Preliminary Issues: SSDI
Am I insured?
Social Security Disability Insurance (SSDI) is insurance on income from work (also known as earned income). Being disabled and unable to work does not automatically qualify you for SSDI benefits. You must also be fully insured in the program. You become fully insured by acquiring work credits for each year you have worked. Your income from work should be reported to the Social Security Administration via your annual tax returns. You can earn up to 4 quarters per year. Unearned income (from gifts, interest, capital gains, investments, etc.) do not count toward your work credits.
In 2012, one credit is registered for each $1,130.00 earned. If you earn $4,520.00 or more in 2012, you will be credited with the maximum 4 credits. These credits are also known as “quarters of coverage.” The amount for each credit is adjusted over time. You earned credits in previous years at lower threshold amounts.
If you are 24 years of age or older at the time you become disabled, you can count work credits earned beginning at age 21. If you become disabled before age 24, you can count work credits earned earlier. Social Security rules require that a portion of your work credits be earned within a certain period of time before the onset of your disability. The portion and time frame vary with age. For someone who becomes disabled prior to age 24, he or she must have earned 6 credits in 3 years prior to becoming disabled. Someone aged 24-31 at the onset of disability must have earned half the credits between age 21 and the time he/she became disabled. Someone aged 31 or older at the onset of disability must have earned 20 work credits within the past 10 years. This is also known as the 20/40 rule. In other words, you are fully insured in the SSDI program if (1) you have enough TOTAL credits, AND (2) you have enough RECENT credits.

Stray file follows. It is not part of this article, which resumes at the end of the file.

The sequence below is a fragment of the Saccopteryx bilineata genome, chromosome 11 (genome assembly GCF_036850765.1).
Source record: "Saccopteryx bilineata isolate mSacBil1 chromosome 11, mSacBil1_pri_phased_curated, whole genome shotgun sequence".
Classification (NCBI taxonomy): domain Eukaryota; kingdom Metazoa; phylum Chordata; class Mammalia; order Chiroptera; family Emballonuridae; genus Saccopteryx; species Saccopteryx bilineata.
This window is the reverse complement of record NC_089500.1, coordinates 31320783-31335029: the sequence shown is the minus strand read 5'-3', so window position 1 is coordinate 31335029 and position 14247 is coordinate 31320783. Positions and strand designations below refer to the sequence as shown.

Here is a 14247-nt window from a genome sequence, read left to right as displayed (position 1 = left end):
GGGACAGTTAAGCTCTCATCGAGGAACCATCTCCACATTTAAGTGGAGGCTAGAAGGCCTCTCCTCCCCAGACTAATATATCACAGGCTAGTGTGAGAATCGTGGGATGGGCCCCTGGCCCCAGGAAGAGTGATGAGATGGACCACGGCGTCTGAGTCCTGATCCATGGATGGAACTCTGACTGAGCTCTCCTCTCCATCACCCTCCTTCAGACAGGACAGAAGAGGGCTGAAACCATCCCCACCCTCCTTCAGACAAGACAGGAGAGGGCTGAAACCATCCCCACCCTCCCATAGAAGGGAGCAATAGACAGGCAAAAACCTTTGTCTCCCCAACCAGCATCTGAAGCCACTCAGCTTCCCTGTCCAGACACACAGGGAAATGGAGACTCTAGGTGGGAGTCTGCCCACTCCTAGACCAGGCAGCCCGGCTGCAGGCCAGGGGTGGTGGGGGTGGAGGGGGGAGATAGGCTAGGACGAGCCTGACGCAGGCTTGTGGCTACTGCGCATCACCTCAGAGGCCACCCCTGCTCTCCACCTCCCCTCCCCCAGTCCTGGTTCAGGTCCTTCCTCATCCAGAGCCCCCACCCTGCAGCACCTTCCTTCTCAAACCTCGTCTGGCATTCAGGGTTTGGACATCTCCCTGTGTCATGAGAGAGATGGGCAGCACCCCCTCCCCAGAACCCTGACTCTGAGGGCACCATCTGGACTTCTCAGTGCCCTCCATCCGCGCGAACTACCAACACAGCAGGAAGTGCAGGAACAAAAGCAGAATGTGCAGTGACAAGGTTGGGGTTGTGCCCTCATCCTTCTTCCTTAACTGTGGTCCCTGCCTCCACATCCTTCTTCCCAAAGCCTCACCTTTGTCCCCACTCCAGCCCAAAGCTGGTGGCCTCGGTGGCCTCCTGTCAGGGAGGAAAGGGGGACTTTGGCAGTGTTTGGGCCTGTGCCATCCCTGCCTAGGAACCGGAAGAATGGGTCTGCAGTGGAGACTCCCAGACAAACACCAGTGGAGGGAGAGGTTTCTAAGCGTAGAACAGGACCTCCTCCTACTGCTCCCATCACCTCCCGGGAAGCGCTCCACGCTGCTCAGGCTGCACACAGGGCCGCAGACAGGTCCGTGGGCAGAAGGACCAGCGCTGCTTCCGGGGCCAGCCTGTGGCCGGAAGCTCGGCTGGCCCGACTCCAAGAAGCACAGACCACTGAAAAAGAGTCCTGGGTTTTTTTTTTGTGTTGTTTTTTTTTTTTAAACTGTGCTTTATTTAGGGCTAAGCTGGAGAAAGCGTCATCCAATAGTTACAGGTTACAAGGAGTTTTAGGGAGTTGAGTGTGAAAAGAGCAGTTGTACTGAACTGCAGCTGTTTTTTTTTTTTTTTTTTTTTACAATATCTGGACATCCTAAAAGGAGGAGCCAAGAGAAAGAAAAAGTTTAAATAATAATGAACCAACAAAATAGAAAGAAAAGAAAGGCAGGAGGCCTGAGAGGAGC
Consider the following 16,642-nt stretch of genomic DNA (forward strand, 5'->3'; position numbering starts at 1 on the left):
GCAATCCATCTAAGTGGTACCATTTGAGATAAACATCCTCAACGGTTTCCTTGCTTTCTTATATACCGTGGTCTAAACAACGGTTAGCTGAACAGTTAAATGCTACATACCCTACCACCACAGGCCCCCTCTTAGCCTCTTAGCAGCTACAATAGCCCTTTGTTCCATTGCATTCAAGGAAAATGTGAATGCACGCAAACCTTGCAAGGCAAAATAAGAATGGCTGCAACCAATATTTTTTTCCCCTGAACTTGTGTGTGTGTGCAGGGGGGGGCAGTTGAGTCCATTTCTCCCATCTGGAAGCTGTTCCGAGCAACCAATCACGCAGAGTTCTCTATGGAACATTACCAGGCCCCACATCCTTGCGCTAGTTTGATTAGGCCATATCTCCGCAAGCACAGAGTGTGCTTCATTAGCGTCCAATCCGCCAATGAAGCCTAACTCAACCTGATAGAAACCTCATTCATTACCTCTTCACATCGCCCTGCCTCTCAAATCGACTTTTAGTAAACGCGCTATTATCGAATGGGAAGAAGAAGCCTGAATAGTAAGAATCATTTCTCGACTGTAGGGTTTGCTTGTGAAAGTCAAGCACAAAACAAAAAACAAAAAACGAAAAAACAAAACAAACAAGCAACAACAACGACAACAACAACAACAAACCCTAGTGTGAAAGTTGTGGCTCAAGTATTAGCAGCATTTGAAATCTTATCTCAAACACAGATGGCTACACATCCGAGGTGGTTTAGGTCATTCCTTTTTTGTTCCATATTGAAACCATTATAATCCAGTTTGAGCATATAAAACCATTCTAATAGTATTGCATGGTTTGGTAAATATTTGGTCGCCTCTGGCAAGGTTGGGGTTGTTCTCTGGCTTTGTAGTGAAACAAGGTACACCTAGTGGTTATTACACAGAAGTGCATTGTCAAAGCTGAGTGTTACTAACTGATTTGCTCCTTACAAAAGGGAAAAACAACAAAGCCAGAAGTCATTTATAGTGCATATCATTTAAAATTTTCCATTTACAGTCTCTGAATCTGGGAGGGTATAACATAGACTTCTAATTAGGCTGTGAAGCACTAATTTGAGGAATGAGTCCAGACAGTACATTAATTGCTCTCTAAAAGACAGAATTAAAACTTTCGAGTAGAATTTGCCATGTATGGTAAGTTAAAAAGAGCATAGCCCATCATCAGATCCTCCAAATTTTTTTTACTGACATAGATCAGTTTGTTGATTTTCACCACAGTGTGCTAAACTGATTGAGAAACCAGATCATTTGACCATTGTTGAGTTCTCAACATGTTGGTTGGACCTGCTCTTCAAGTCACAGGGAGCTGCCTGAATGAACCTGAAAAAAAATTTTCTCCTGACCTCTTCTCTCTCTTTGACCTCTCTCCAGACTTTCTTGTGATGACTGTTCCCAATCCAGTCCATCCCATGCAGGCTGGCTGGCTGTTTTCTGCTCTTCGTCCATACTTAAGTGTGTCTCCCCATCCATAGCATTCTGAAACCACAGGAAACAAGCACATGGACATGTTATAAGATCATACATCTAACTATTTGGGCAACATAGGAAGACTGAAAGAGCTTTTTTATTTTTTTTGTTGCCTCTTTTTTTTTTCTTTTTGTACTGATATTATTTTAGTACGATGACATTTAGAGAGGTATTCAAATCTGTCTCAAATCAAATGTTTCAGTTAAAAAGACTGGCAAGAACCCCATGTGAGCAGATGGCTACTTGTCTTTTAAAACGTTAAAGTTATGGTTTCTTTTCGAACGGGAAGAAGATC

If the above criteria regarding the time in which work credits are earned is met, then a person must demonstrate he or she has earned a sufficient overall total of work credits to be invested in the SSDI program. Persons age 31-42 must have an overall total of 20 work credits. At 44, the number increases to 22. At 46, to 24, and so on, until at age 58, a person must have 36 total work credits to be fully insured in SSDI. For an odd number age, a person must have the work credits needed for the lower age. In the case of someone 47 years of age, he or she must have the number of work credits needed by someone 46 years of age, or 24 credits.
The above formulas may sound complicated, and they are. Generally, you don’t have to worry about the computations of your work credits or insured status. The Social Security Administration keeps track of these running tallies, and will inform you whether you are invested in the program. Occasionally, errors may occur on your record. If there is a mistake, I’m happy to represent you before the Social Security Administration to correct your record and protect your insured status.